Sexual dysfunction is common in both men and women. When it comes to exploring sexual dysfunction, most clinicians can identify the man’s sexual dysfunction problems. In females, this subject is not greatly understood and knowledge is lacking. Testosterone in women is clearly beneficial in HSDD and the currently available 1% transdermal preparation is safe and easy to use. More data is needed to assess long-term side effects of testosterone in women.
Female sexual dysfunction includes low libido, loss of interest, painful intercourse, orgasmic disorder and lubrication problems. An estimated 40% of premenopausal females have sexual dysfunction.
Hypoactive sexual desire disorder (HSDD) is a diagnosis where a low or loss of desire is associated with personal distress. This can occur in both premenopausal and postmenopausal (prevalence 10-14%) women.
The lack of sexual satisfaction can greatly impact the general wellbeing of the woman. Most women believe an active sex life is important and this can lead to better emotional satisfaction. On the other hand, lack of sexual activity is associated with decreased quality of life, which in turn affects their mental, physical and emotional wellbeing. Women sometimes engage in sexual activity despite having a loss of interest in sex.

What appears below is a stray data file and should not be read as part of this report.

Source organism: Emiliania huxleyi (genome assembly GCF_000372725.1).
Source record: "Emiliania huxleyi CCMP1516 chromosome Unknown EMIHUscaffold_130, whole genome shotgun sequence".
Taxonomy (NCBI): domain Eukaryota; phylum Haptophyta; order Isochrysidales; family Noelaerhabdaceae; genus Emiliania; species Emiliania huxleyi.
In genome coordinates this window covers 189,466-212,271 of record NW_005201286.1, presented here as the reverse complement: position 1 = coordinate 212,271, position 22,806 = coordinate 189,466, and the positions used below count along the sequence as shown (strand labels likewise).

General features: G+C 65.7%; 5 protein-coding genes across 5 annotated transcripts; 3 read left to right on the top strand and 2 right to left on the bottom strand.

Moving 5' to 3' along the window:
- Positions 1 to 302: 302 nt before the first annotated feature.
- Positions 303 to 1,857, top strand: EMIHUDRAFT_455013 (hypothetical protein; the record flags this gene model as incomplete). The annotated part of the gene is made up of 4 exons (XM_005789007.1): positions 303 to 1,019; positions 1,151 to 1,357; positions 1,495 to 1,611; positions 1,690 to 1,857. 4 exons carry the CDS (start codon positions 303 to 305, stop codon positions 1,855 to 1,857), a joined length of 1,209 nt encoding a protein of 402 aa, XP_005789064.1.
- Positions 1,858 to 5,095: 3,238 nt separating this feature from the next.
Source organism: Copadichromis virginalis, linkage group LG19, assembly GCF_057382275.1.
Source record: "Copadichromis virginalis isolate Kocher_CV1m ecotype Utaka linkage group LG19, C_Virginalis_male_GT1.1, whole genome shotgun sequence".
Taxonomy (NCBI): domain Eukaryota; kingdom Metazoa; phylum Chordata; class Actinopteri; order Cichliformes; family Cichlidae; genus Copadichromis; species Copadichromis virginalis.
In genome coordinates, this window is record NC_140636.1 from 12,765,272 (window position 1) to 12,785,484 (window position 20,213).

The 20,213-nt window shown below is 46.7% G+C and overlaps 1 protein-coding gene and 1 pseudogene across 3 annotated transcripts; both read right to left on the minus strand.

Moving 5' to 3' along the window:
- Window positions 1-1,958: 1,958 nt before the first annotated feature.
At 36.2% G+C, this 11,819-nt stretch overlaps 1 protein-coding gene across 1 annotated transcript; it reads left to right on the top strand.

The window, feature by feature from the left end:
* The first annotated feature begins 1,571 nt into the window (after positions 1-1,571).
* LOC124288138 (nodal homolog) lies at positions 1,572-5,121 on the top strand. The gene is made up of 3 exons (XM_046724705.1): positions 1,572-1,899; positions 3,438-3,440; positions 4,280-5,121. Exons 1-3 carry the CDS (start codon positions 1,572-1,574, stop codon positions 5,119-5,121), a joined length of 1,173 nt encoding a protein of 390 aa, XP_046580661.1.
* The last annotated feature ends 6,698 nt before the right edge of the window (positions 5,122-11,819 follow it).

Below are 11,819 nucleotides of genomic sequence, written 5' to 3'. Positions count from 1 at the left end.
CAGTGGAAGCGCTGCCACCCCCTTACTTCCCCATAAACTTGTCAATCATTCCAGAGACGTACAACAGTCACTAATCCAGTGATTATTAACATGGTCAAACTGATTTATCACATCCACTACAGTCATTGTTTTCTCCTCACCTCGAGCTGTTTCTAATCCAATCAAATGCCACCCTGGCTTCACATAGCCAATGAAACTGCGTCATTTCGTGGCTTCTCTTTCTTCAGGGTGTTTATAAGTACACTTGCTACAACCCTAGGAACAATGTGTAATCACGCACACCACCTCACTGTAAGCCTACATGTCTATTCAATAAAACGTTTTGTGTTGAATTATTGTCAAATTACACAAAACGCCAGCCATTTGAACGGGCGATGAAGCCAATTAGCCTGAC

Sexual function in a woman is complex and the aetiology can be multifactorial. One factor may be a contributory is low androgen state and treating the low level deserves merit especially in the diagnosis of HSDD.
Testosterone, an essential hormone for the wellbeing of a man, is equally important for a woman. Many studies of testosterone are conducted in men and studies in women alone, or even comparing to men are lacking.
Testosterone is not only important in maintaining sexual function but it also has positive effects on cardiovascular, cognitive and musculoskeletal health. In women, most testosterone comes from the ovaries and the rest from the adrenals.
Many randomised controlled trials indicate that testosterone therapy is effective as a treatment for HSDD in postmenopausal females. There are two small studies indicating the same benefit in premenopausal females with HSDD.
Most testosterone therapy is not licenced for use in women. Women require less testosterone compared to a man. Transdermal testosterone patches and implants were popular for women but are no longer available in most countries – instead, many physicians use compounded testosterone and off-label male testosterone prescriptions which is not ideal.
The drawback is that some compounded testosterone has not been clinically evaluated for safety and efficacy. In Australia, the only licenced testosterone formulation for women is 1% transdermal testosterone cream (Andro-Feme). Studies have shown that it is efficacious in treating HSDD and an improvement in libido and quality of life was noted. The standard dose is usually 10mg daily (applied to the lower torso or upper thigh) but this can be decreased to 5mg if needed – improvement in symptoms can take up to 3 months and side effects are minimal.
References available on request.
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